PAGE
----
Feasibility study of injectable intervertebral disc-mimetic cell encapsulated microgels for nucleus pulposus regeneration

Torabi Rahvar, Parisa; Schlagenhof, Leon Max; Abdekhodaie, M. J.; Gantenbein, Benjamin (2023). Feasibility study of injectable intervertebral disc-mimetic cell encapsulated microgels for nucleus pulposus regeneration (Unpublished). In: 33rd Annual Conference of the European Society for Biomaterials. Davos, Switzerland. 4-8 September.


Low back pain is a common and widespread health problem affecting a significant percentage of adults (up to 80%) worldwide1. Mesenchymal stem cells (MSCs) have shown new hope to regenerate the early stages of intervertebral disc degeneration. However, there are debates as to whether transplanted cells in cell suspensions can survive in the harsh environment of degenerated IVDs, which may limit the effectiveness of cell therapy. An appropriate cell delivery system is necessary to ensure the efficacy of MSCs in vivo2. Herein, hybrid injectable microgels based on hyaluronic acid (HA) and collagen type II (COLII) were developed for cell delivery to the IVD, mimicking the polysaccharide-protein composition of the native NP extracellular matrix. The study also uses an ex vivo papain-induced bovine tail disc degeneration model to investigate this cell therapy.


Tyramine-grafted HA and COLII were prepared using 1-ethyl-3-(3-dimethylaminopropyl)carbodiimide (EDC) and n-hydroxysulfosuccinimide (NHS) chemistry3. HA-Tyr and COLII-Tyr were dissolved in phosphate buffered saline (PBS) and mixed at different ratios followed by adding horseradish peroxidase (HPR). The polymer solution was extruded through a syringe pump and microdroplets were generated using a flicking-based vibrating nozzle system. The droplets fell into a H2O2 solution and formed microgels. The hydrogels were characterized in terms of their mechanical properties and gelation time. The shape and size distribution of the microgels were analyzed using phase contrast and scanning electron microscopy (SEM).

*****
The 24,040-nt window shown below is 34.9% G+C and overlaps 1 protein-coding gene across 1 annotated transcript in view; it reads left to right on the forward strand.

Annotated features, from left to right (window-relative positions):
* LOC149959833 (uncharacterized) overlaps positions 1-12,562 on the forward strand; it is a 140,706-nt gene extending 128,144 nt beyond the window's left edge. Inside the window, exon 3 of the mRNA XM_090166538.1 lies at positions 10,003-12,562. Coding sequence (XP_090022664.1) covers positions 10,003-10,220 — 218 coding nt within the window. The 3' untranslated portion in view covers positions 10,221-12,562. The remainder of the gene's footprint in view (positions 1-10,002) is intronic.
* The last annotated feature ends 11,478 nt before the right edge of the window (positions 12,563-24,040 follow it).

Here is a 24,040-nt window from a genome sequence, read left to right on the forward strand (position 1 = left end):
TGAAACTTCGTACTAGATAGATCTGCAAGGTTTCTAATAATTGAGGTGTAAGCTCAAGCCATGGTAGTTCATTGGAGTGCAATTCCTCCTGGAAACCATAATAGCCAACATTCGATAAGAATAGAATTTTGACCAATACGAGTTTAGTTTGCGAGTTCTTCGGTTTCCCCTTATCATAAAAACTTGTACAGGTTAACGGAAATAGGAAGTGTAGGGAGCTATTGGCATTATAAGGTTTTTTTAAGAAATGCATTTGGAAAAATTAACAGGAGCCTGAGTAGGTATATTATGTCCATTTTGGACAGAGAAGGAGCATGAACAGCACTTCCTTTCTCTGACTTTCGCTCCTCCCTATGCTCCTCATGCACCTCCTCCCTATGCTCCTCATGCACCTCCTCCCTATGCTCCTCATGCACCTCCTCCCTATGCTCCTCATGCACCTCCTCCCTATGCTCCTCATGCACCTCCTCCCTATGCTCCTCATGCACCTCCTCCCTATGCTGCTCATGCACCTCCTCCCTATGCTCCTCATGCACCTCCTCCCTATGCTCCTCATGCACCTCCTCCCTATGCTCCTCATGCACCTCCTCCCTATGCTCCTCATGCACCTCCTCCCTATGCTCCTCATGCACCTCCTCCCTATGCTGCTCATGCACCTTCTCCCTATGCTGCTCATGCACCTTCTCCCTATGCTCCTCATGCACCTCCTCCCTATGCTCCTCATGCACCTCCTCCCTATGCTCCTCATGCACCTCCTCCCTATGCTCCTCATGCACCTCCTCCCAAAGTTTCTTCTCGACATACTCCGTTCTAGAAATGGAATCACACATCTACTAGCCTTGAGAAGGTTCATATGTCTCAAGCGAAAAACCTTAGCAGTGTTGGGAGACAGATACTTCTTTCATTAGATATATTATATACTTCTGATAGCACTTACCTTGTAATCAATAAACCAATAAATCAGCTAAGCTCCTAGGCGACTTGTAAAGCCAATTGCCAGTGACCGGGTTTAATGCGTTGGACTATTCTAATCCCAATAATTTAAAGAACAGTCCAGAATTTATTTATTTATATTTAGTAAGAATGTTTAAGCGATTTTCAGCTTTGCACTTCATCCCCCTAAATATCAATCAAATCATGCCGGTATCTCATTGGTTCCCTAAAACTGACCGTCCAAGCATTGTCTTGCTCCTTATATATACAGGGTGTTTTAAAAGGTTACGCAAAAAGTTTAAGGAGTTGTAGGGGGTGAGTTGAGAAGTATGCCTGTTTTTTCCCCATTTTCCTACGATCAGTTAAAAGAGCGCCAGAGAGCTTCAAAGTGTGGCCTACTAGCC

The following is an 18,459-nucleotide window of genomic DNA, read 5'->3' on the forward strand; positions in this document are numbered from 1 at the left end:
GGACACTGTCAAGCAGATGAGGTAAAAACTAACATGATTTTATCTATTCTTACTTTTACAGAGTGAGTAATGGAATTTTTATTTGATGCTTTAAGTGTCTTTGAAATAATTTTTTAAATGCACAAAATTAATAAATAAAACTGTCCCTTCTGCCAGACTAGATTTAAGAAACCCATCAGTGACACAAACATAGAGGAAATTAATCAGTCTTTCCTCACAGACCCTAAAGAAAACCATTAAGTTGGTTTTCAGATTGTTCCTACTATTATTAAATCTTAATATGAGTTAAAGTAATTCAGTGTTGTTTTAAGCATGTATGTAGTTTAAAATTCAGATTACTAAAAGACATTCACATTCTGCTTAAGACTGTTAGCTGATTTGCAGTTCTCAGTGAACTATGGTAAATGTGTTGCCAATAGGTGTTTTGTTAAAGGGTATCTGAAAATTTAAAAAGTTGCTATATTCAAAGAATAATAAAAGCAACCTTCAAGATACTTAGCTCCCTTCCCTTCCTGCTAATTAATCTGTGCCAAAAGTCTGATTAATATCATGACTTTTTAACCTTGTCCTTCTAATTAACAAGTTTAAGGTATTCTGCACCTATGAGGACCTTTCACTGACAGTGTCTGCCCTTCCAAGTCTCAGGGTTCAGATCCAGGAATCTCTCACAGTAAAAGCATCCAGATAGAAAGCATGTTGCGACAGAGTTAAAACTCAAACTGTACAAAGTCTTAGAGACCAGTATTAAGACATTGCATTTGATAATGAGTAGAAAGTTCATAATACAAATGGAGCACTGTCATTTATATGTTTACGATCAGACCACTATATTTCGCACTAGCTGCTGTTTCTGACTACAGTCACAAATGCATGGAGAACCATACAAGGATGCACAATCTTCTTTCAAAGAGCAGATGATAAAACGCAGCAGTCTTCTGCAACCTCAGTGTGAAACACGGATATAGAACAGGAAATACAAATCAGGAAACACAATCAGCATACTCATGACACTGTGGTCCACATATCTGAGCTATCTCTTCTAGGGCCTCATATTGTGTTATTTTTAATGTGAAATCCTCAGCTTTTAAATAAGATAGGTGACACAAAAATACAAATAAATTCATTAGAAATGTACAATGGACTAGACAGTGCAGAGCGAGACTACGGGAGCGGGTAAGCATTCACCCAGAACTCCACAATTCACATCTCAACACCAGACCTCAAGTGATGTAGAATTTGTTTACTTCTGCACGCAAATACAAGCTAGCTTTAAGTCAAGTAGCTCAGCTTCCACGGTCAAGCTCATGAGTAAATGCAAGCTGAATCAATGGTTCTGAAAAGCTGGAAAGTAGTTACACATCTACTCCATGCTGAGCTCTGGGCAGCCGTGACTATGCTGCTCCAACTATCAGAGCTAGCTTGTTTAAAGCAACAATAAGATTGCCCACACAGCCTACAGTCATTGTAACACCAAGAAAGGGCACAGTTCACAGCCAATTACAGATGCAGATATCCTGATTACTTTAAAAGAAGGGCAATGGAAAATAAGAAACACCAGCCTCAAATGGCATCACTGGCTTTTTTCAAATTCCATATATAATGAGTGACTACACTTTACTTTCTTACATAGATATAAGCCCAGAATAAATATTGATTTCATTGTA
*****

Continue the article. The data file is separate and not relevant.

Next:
With this novel approach, uniform microgels could be fabricated with variable size in the range of 300–500 µm and narrow distribution in all compositions (Figure 1). We are currently optimizing the injection conditions of microgels into NP tissue as a function of microgel composition and needle gauge.


This study presents the initial optimization process to produce enzymatically crosslinked HA-COLII microgels. The goal is to utilize these microgels as building blocks mimicking the extracellular matrix for NP tissue regeneration.


Wöltje M. et al., Biomimetics. 12;8(2):152, 2023.

Xu H. et al., Biofabrication. 31;13(1):015010, 2020.

Jooybar E. et al., Acta Biomater. 1;83:233-44, 2019.


This research was funded by the Council for Development of Stem Cell Sciences and Technologies (#57940), Iran National Science Foundation: INSF (# 99002288) and an SNF-bridge project # 40B2-0_211510/1.

Item Type:

Conference or Workshop Item (Poster)


04 Faculty of Medicine > Department of Orthopaedic, Plastic and Hand Surgery (DOPH) > Clinic of Orthopaedic Surgery
04 Faculty of Medicine > Pre-clinic Human Medicine > BioMedical Research (DBMR)

Graduate School:

Graduate School for Cellular and Biomedical Sciences (GCB)

UniBE Contributor:

Torabi Rahvar, Parisa, Schlagenhof, Leon Max, Gantenbein, Benjamin


600 Technology > 610 Medicine & health




Benjamin Gantenbein

Date Deposited:

16 Nov 2023 14:38

Last Modified:

16 Nov 2023 14:38



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